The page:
Often the volunteer restrictions aren’t just because of the infection risk. Many ministries reported that their state prisons were so short-staffed that the facilities couldn’t safely host volunteers. Correctional staff have to be on hand to provide security for volunteers during programs.
Cary Sanders, who leads Jumpstart, said the South Carolina Department of Corrections encouraged his ministry to develop a digital curriculum for a tablet, but Jumpstart declined.
Jumpstart has a 40-week discipleship curriculum that more than 100 volunteers teach, and graduates are eligible for Jumpstart’s reentry services. Annually, about 1,000 inmates participate in the program, and usually about 400 graduate. Of the thousands who have graduated from Jumpstart over the last 10 years, the ministry says only 4 percent have reoffended, compared to the national rate of 75 percent.
“We believe in relational discipleship,” Sanders said. “We believe that the volunteers are the face of Christ to the incarcerated. It’s their love and support week in and week out, whenever everyone else has given up on them.”
Sanders thinks that with ongoing COVID-19 cases, an aging prison population, and a lack of medical care in a communal environment, extra precautions for inmates are understandable. But he said face-to-face ministry is irreplaceable.
“I think it’s in states’ best interest … to find innovative ways to let volunteers serve in the prisons,” he said, whether that means requiring vaccines, having volunteers do rapid tests at their own cost, or having them sign an additional liability release since correctional staffing is an issue.
Correctional facilities post visitation policies but usually don’t publicly share their volunteer rules. Those restrictions vary state by state and sometimes facility to facility, depending on the warden. Some have required volunteers to have a complete COVID-19 vaccine series and a rapid test before a visit.
Meanwhile, personal visits are happening at all prisons at some level, according to an informal survey by Prison Policy Initiative staff. Prison Policy Initiative’s Wanda Bertram said she has heard from families anecdotally that visiting hours have been reduced, likely because of staff shortages. Jails, she added, have been moving more and more toward replacing in-person visits with video chats.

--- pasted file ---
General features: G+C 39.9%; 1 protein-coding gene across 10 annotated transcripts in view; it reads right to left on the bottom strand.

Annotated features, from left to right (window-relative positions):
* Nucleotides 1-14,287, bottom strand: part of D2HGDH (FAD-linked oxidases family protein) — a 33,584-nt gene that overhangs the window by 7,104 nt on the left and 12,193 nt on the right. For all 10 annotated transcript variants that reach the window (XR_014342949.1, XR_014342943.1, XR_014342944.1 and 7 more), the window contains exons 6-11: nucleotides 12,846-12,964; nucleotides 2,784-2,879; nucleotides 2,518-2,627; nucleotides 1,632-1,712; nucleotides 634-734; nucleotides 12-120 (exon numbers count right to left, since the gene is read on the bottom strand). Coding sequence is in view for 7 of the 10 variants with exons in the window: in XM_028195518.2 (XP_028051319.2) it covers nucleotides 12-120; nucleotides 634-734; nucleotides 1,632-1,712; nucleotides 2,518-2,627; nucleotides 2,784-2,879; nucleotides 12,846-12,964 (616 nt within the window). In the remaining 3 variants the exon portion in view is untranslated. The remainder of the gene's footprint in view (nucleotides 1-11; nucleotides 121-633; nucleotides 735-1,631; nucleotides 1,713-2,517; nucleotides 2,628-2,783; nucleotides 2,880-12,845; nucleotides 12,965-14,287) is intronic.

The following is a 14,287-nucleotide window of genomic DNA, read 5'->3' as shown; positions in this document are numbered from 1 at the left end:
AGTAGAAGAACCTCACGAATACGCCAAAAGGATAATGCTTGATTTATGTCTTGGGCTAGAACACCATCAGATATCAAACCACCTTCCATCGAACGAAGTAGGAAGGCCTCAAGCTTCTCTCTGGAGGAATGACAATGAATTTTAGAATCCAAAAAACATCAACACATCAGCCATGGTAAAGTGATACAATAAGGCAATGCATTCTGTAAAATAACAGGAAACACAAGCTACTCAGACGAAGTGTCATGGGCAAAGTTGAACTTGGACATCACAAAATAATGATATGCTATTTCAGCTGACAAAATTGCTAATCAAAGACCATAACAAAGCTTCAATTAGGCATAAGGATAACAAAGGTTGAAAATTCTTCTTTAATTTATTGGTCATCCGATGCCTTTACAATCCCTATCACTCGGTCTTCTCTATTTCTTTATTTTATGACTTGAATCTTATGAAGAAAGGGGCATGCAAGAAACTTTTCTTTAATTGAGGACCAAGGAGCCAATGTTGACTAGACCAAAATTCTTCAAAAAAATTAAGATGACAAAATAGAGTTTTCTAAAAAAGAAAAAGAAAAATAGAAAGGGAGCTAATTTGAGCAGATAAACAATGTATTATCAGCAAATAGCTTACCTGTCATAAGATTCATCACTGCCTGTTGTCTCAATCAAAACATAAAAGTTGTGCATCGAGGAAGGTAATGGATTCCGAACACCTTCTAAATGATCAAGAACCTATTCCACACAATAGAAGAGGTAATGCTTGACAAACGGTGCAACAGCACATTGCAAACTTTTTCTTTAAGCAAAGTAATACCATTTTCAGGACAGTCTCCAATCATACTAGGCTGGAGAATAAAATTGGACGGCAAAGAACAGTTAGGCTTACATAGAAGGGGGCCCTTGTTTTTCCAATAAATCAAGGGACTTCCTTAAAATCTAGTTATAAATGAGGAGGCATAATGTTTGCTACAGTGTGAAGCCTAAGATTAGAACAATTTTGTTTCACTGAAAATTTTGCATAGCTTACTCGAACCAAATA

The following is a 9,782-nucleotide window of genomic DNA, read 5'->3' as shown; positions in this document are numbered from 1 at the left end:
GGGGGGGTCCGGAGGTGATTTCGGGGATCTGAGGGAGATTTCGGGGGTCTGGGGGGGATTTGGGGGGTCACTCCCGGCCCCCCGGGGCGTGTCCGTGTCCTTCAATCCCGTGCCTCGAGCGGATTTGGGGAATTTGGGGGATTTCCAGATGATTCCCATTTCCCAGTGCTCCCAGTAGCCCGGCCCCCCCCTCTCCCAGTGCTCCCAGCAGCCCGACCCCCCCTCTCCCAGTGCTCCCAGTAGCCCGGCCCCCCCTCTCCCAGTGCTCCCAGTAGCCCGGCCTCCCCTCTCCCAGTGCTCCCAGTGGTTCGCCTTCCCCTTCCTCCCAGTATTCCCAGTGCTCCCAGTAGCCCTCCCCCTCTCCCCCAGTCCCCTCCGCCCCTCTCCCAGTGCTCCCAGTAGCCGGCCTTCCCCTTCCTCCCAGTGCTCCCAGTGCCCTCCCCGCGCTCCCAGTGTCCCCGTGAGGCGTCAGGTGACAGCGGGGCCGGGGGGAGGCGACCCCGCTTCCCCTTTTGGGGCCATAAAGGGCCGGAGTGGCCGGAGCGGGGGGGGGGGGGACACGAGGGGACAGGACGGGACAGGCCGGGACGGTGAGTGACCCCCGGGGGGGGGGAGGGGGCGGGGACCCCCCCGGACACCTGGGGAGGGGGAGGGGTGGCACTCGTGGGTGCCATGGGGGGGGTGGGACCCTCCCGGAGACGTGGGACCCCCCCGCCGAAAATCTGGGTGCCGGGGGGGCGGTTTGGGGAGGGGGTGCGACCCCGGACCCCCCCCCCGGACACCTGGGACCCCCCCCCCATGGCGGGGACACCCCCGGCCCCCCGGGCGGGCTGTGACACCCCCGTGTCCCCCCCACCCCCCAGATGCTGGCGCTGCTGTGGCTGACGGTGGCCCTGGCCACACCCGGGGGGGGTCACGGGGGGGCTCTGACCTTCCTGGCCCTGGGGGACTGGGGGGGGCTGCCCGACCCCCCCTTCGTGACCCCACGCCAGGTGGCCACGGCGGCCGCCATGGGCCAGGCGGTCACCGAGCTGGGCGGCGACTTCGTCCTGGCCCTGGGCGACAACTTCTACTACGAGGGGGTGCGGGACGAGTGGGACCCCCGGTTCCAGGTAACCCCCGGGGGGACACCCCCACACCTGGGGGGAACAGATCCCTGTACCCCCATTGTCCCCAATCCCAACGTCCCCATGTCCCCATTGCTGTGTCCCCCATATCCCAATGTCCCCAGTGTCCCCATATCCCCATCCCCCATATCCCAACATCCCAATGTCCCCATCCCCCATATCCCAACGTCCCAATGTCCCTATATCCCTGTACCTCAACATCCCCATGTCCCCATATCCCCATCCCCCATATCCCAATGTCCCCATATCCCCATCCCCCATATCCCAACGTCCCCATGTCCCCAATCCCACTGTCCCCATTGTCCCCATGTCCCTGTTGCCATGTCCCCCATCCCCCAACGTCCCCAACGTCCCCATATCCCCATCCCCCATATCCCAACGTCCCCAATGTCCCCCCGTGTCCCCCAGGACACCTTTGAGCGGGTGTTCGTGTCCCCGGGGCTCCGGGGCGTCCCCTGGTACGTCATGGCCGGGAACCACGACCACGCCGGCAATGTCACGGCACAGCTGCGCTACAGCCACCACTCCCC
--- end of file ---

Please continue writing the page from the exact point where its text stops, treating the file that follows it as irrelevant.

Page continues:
“It’s putting a lot of stress on people,” said Bertram.
Whitaker with Celebrate Recovery Inside (CRI) has seen slow progress in facilities across the Northwest. CRI’s Alaska leader recently received permission to go into a few prisons around Wasilla. In Oregon, most facilities he knows of are closed to volunteers, but Coffee Creek Correctional Facility has allowed a few CRI meetings per week. It’s still fewer meetings than before the pandemic.
“We’ve certainly been hampered,” said Lemly from Kairos Prison Ministry. “It’s been a slow but somewhat steady trickling of reopening. We’re nowhere near 100 percent of our norm.”
The lack of programs means ministries have also lost volunteers. And volunteers’ passes have expired, which means volunteers have to clear bureaucratic hurdles again to go back in.
When Prison Fellowship was locked out of prisons, the organization turned to a virtual teaching option it calls Floodlight. Though in-person visits are better, those live video classes with volunteers were a lifeline for some prisoners.
Ryan Frey was incarcerated in South Carolina when COVID-19 hit, but he was eligible for parole and let out early. He was supposed to go into a state addiction recovery program upon release, but it was closed because of the pandemic. He said he “made mistakes” and ended up at Trenton State Prison a few months later.
That facility had virtual classes from Prison Fellowship, and Frey attended every day of the week. The facility let the participants do a Bible study on the weekend.
“Those were the kind of things that kept me in step with the Spirit,” he said. In the dorms, “you’re not necessarily surrounded by Christians or likeminded people. … [The classes] allowed us to fellowship and meet as a community.”
The classes were also a bright spot after repeated quarantines in his dorm whenever someone tested positive for COVID-19. At one point his dorm was quarantined for a month and a half, he said.
Over the summer, the South Carolina facility started letting Jumpstart in again, and Frey signed up. Even as outbreaks interrupted its access on the inside, the ministry was ready when people like Frey were released.
When Frey got out on August 1, he applied for Jumpstart’s transitional housing and moved in upon his release. The first week, ministry volunteers took him to get important documents, visit an eye doctor, and get new clothes.
“These people really care about us,” he said. “It’s a support team and a family of believers.”